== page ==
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I heard a requiem sung-
A prayer to Heaven said
A sigh breathed forth-perchance a tear
Moistened the pall above my bier-
But soon they left the dead :

And soon forgot,

For there came not
One friendly footstep back to eheer the lonely spot.

The years, which once seemed fleet,
How slowly they passed by!
The winter's storm did hoarsely rave
Long, long, ere round my gloomy grave
The summer breeze did sigh :

But the doleful knell

Would often tell That another shade had fed in death's dark land to dwell.

Oh, thrice, thrice happy soul !
Like mine it was not doomed
To pass ten thousand years away-
Undying Spirit chained to clay,
Immortal Thought entombed!

Can Hell bestow

A fiercer woe Than this, through countless years to die and still to know?

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Now centuries had past ;
The funeral knell was o'er,
The sons forgot where their fathers lay
For I heard the plough-share grate its way
Where the grave-stone stood before ;

And the reapers tread

Above my head,
And sing their merry songs among the silent dead.

And there a forest sprang
From the ground where we reclined.
The lofty boughs spread high in Heaven-
For I heard them groan by the tempest driven,-
The roots our dust entwined :

But a fire at last

O'er the forest passed And each firm root decayed beneath the withering blast.

And there, deep, still, alone,
In a barren waste I lay,
Hushed was the

song

of the cheerful bird,
And nought of human sound I heard,
All, all, had passed away-

And the years stole by

So silently,
I thought that Nature slept in mortal lethargy.

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Hark! thunder wakes the world,
It rives the trembling sod!
The burning Universe doth tell
This is the voice of the Archangel,
This is the Trump of God!

Aye, He hath spoke

The trance is broke“ Ye Living.Dead arise !” Shuddering with fear, I woke.

THE ANNIVERSARY OF AMERICAN

INDEPENDENCE.

BY THE HON. JONATHAN RUSSELL.

It is a magnificent spectacle to behold a great people annually crowding their temples to consecrate the anniversary of their sovereignty. On this occasion the heart of every true American beats high with a just and noble pride. He still hears the illustrious Fathers of his Country, appealing to the Supreme Judge of the World for the rectitude of their conduct, declare that the United States "are, and of right ought to be, Free and Independent.” The black catalogue of injury, abuse, contempt, and crime, which exhausted forbearance and drove us to resistance, rushes on his mind. He passes in review those great men who then burst upon the world, and who, endowed with every virtue and every talent which could fit them for the arduous task in which they engaged, appeared to be expressly commissioned by Heaven to rule the storm of revolution. It was then, indeed, that human nature, which for eighteen centuries had appeared nearly to have lost those qualities which alone ennoble it, emerged at once from its degradation, and recovered the lustre with which it shone in the happiest days of antiquity.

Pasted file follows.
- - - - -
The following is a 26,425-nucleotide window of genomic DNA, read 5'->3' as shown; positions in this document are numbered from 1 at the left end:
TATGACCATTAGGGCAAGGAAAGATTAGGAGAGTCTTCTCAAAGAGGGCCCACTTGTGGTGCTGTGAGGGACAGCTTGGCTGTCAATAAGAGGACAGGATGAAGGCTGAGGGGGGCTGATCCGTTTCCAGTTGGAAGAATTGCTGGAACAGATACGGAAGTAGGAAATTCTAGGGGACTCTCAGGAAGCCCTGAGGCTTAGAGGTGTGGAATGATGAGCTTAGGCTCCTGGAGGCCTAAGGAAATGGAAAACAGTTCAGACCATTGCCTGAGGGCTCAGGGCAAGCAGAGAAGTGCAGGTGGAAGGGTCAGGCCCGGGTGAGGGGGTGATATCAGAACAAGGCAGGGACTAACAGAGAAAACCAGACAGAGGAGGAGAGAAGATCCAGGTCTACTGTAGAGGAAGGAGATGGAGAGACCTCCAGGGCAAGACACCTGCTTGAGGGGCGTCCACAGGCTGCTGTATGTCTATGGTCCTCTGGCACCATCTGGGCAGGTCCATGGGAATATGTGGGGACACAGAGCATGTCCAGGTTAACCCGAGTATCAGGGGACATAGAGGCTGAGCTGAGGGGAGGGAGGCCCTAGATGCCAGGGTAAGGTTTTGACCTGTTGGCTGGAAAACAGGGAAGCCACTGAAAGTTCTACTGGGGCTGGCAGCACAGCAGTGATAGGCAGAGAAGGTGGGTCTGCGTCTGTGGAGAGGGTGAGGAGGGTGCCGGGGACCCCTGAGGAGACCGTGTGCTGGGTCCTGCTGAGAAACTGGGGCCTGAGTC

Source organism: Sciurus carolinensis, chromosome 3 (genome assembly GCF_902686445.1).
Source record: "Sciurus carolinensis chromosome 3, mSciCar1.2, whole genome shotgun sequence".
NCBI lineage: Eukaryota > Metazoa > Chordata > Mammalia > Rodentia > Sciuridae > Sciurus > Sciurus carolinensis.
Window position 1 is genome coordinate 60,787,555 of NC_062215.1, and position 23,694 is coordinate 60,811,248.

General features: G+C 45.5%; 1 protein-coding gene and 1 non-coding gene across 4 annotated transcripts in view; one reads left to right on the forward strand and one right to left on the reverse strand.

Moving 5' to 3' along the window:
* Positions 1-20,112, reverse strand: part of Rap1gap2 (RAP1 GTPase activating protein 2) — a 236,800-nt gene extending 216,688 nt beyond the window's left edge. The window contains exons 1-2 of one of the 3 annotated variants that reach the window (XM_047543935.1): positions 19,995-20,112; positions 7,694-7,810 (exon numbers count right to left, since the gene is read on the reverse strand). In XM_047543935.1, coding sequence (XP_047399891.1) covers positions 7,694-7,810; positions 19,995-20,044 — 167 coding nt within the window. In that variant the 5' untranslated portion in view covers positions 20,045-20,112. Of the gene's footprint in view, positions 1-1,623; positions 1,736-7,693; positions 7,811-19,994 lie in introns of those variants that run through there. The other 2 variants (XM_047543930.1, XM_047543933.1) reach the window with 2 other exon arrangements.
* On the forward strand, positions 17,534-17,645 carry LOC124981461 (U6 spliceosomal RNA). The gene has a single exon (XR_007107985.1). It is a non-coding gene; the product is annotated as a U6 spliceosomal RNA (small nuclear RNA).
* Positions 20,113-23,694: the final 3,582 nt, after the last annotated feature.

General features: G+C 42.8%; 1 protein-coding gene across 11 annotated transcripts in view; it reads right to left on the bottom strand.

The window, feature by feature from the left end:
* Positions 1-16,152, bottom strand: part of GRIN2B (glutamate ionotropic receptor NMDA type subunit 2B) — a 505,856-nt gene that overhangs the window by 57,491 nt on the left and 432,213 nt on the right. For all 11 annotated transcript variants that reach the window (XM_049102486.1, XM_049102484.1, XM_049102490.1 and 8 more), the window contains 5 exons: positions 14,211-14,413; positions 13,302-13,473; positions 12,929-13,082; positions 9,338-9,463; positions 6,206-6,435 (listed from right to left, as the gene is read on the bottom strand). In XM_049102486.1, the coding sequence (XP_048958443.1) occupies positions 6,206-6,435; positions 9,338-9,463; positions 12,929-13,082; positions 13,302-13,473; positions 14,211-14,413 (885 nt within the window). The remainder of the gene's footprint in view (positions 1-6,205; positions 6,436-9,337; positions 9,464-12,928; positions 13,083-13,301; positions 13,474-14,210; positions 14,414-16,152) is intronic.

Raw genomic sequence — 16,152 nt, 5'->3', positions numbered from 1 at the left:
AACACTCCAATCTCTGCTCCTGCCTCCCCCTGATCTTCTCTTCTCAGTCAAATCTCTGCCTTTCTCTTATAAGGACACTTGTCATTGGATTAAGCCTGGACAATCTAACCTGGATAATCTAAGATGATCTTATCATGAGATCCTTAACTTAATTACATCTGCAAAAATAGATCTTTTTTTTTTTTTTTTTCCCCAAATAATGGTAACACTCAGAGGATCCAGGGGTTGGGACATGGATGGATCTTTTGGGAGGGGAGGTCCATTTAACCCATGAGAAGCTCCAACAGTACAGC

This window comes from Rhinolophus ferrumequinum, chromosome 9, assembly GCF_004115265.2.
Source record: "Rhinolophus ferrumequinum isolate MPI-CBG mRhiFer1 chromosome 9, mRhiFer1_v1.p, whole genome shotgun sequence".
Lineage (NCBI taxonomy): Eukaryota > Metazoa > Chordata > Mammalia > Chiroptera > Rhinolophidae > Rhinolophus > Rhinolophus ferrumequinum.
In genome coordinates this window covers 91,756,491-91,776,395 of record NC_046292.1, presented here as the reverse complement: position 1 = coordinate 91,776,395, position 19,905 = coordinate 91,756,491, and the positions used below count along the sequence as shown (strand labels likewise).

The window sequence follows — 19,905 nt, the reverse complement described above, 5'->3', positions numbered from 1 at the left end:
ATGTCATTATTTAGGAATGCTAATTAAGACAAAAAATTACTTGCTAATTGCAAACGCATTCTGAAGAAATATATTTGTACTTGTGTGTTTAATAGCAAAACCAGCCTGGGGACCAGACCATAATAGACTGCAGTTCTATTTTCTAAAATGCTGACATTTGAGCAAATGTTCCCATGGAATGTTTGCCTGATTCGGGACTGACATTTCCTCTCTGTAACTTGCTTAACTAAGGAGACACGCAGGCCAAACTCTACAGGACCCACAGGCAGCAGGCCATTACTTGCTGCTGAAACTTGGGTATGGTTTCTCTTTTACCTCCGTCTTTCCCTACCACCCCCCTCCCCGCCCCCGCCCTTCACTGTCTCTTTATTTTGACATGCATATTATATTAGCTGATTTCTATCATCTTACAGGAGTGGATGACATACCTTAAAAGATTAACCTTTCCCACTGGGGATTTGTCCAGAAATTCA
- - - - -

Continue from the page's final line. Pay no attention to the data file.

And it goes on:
On the islands of the Adriatic, the mountains of Biscay, and the rocks of Uri, the spirit of Liberty had indeed successively sought a refuge ; but driven at last from all that could delight her on earth, she had already flapped her wings on the glaciers of Switzerland, and was taking her flight towards Heaven. The American people rose--they burst their fetters—they hurled them at their oppressors they shouted they were FREE. The sound broke across the Atlantic-it shook the fog-wrapt island of Britain, and re-echoed along the Alps. The ascending spirit heard it-she recognized in it the voice of her elect, and holding her course westward, she rejoicing saw her incense rise from a thousand altars. Her presence assured our triumph. Painful, however, was the struggle, and terrible the conflict which obtained that triumph-our harbors filled with hostile fleets—our fields ravaged-our cities wrapt in flames—a numerous veteran and unprincipled enemy let loose upon us—our army thinned by battles, wasted by sickness, disgusted by treachery and desertion—a prey to every species of privation, and reduced to the last misery next despair. Even then, however, this little army shewed themselves worthy the holy cause for which they contended. Driven from Long-Island—from the heights of Harlemfrom White Plains-pursued from post to post even to beyond the Delaware—they would often turn upon their insulting foe—and mingling their blood with the melting lava of the cannon's mouth, foretel them of Trenton, Germantown, and Monmouth.

But it was not in the ardent conflicts of the field' only, that our countrymen fell ; it was not the ordinary chances of war alone, which they had to encounter. Happy, indeed, thrice happy, were WARREN, MONTGOMERY and MERCER; happy those other gallant spirits who fell with glory in the heat of battle, distinguished by their country, and covered with her applause. Every soul, sensible to honor, envies rather than compassionates their fate. It was in the dungeons of our inhuman invaders ; it was in their loathsome and pestiferous prison-ships, that the wretchedness of our countrymen still makes the

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